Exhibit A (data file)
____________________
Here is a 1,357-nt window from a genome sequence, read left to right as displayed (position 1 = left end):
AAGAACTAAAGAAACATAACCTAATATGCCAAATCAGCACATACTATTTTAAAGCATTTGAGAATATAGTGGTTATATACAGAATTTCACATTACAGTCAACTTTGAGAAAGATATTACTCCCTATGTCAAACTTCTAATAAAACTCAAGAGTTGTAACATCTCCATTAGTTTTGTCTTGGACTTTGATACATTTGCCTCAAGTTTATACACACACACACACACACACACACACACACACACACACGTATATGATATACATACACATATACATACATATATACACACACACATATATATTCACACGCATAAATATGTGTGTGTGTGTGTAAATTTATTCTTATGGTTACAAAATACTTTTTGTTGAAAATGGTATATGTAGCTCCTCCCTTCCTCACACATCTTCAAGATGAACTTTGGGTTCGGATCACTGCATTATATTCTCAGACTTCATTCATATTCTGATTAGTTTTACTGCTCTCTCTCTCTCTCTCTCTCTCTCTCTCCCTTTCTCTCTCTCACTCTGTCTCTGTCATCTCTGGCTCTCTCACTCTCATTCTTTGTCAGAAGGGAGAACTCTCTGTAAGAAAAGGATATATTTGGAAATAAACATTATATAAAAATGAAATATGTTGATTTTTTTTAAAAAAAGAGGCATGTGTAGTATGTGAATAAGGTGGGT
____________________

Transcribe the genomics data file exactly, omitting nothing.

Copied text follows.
Here is a 1,357-nt window from a genome sequence, read left to right as displayed (position 1 = left end):
AAGAACTAAAGAAACATAACCTAATATGCCAAATCAGCACATACTATTTTAAAGCATTTGAGAATATAGTGGTTATATACAGAATTTCACATTACAGTCAACTTTGAGAAAGATATTACTCCCTATGTCAAACTTCTAATAAAACTCAAGAGTTGTAACATCTCCATTAGTTTTGTCTTGGACTTTGATACATTTGCCTCAAGTTTATACACACACACACACACACACACACACACACACACACACGTATATGATATACATACACATATACATACATATATACACACACACATATATATTCACACGCATAAATATGTGTGTGTGTGTGTAAATTTATTCTTATGGTTACAAAATACTTTTTGTTGAAAATGGTATATGTAGCTCCTCCCTTCCTCACACATCTTCAAGATGAACTTTGGGTTCGGATCACTGCATTATATTCTCAGACTTCATTCATATTCTGATTAGTTTTACTGCTCTCTCTCTCTCTCTCTCTCTCTCTCTCCCTTTCTCTCTCTCACTCTGTCTCTGTCATCTCTGGCTCTCTCACTCTCATTCTTTGTCAGAAGGGAGAACTCTCTGTAAGAAAAGGATATATTTGGAAATAAACATTATATAAAAATGAAATATGTTGATTTTTTTTAAAAAAAGAGGCATGTGTAGTATGTGAATAAGGTGGGT